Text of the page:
Black History Month: Helpful or Hurtful?

Nevin Perkins, Op/Ed Editor

Initially stemming from historian Carter G. Woodson’s Negro History Week in 1926, Black History Month was officially recognized 50 years later by President Gerald Ford. The month was to be an official act of recognition toward all of the history and leaders who accompany it across the African diaspora.

There’s just one major problem with Black History Month that those who oppose it have expressed. Black History is only taught, embraced and celebrated by the majority of the inhabitants of America, the elementary and secondary schools, along with other business or literary institutions inside the shortest month of the year. How can all of Black History be celebrated in just 28 days? It cannot.

America provides its citizens with a Eurocentric, Westernized education. What little of Black History that is taught all the way through secondary education, begins and is primarily concerned with enslaved Africans who labored under the brutal conditions of a large part of American racism. Once the Civil Rights movement is reached and the Civil Rights Act is passed in 1964, the month is over and so much has been left out for students to learn. Apart from creating and pushing a narrative that African history before it unwillingly intertwined with European history is unworthy of knowing, it is a disservice to all the leaders we praise during Black History Month; most if not all were undoubtedly researching and in tune with the vast knowledge of their African ancestry if not for anything else but hope. It is a disservice to each Black student in the education system who gets a taste of their history during the shortest month of the year, only to wait another year for it to even be acknowledged again.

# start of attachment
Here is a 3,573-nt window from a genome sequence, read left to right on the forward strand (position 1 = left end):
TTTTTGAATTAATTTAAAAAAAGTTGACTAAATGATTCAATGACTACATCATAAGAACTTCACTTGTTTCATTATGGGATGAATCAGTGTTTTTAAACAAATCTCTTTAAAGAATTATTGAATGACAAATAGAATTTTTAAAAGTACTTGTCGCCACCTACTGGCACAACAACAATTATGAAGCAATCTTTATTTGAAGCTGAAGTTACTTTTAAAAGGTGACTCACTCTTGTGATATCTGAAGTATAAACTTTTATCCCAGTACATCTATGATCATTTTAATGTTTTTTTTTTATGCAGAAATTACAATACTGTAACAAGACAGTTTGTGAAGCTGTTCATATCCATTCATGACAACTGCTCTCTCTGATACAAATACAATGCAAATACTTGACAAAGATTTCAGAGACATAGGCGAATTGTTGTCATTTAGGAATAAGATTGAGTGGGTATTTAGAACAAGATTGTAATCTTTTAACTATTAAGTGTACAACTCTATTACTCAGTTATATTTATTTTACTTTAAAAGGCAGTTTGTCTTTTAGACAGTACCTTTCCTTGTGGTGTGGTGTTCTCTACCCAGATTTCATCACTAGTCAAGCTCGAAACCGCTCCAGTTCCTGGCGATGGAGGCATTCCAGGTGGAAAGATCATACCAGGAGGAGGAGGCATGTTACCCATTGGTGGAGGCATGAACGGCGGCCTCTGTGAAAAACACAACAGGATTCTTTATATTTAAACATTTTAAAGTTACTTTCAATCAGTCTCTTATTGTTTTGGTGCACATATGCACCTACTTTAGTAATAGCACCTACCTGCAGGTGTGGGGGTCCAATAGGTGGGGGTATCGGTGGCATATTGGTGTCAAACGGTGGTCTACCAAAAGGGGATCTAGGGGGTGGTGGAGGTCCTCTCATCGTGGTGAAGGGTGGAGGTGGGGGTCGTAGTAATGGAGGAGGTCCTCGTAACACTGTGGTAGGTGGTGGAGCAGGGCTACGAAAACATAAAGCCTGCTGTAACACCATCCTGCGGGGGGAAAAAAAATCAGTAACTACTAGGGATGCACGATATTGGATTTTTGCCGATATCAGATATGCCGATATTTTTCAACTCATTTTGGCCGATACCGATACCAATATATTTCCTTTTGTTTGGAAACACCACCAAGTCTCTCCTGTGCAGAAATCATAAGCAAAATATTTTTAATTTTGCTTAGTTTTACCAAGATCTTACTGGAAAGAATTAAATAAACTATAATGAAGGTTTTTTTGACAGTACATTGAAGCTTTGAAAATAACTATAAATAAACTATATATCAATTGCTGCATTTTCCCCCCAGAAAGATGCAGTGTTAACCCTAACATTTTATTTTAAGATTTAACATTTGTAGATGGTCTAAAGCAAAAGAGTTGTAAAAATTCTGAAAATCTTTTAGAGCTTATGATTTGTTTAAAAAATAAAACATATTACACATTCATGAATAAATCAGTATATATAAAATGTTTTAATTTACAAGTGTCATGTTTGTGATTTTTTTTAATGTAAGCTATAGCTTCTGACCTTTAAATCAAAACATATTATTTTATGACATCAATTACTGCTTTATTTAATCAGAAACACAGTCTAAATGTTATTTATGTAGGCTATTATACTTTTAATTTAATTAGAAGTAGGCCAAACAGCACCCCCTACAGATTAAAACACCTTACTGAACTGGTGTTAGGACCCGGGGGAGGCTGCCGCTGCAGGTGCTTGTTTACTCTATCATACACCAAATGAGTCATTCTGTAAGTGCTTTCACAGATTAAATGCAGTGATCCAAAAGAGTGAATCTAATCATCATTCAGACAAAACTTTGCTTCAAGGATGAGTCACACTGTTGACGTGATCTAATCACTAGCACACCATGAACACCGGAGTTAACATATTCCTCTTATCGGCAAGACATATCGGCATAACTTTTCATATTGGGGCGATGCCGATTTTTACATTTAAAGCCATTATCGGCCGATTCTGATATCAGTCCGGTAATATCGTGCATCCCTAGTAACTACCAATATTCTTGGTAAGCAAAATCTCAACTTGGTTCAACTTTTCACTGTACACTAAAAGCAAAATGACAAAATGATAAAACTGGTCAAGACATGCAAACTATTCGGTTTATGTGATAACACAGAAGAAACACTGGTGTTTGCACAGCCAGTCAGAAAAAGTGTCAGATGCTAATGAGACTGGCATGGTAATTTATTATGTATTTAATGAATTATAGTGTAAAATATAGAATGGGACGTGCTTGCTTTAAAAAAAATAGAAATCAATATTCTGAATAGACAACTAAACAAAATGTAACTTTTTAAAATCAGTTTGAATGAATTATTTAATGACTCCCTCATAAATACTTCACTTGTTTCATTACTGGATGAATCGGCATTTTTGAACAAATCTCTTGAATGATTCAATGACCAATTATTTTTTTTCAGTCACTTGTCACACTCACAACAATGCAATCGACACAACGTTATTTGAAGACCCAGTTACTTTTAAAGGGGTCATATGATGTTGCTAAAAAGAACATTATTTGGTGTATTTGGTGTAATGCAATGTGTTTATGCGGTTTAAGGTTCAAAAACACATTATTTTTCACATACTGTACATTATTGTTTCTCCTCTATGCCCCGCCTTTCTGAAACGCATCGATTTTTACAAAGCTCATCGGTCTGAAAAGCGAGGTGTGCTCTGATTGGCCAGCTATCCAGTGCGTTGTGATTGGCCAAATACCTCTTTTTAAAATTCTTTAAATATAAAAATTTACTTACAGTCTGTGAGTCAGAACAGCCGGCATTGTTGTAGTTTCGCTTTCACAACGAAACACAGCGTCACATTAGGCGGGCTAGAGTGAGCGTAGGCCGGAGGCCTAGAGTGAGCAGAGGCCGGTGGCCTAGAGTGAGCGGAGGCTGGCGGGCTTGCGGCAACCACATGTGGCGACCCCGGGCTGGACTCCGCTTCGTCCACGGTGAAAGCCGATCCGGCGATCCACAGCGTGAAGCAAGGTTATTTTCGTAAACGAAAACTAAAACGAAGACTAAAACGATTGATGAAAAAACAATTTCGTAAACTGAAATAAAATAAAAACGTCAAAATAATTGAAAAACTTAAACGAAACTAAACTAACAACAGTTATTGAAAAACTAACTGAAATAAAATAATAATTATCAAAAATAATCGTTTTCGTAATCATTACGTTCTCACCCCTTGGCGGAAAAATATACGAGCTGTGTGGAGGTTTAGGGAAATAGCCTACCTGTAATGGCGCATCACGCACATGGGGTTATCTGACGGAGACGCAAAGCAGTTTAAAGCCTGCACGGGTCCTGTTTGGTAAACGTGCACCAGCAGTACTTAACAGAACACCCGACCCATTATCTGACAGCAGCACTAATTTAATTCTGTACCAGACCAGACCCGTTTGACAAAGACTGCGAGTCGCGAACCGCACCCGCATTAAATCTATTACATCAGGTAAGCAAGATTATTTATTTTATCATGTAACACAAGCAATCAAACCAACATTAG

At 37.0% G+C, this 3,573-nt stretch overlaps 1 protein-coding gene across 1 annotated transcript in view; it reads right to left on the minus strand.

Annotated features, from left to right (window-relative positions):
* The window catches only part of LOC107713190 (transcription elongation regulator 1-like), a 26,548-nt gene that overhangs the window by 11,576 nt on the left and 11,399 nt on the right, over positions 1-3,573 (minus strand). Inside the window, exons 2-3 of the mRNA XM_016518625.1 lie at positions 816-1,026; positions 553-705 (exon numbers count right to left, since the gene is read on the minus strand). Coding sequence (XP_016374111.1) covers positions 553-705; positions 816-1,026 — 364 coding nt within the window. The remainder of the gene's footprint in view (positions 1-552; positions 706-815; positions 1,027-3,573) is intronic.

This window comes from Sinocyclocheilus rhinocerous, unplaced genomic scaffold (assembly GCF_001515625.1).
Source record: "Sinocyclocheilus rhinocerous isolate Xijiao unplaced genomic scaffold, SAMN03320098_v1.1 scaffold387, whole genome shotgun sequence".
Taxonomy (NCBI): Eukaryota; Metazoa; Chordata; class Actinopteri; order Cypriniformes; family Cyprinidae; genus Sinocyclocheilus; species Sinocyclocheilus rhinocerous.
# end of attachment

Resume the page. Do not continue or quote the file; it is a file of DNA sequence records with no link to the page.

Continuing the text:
The opinions vary on Black History Month. Some say it pays homage to the Blacks who have undergone oppression, murder, extortion and slavery at the hands of America. What debunks that notion is that the idea implies the atrocities have come to an end and society has long since made all African Americans equal to White Americans. You can be the judge of that. One thing is for certain, there’s enough Black History for you to be able to learn something everyday out of the year, not just for a few weeks.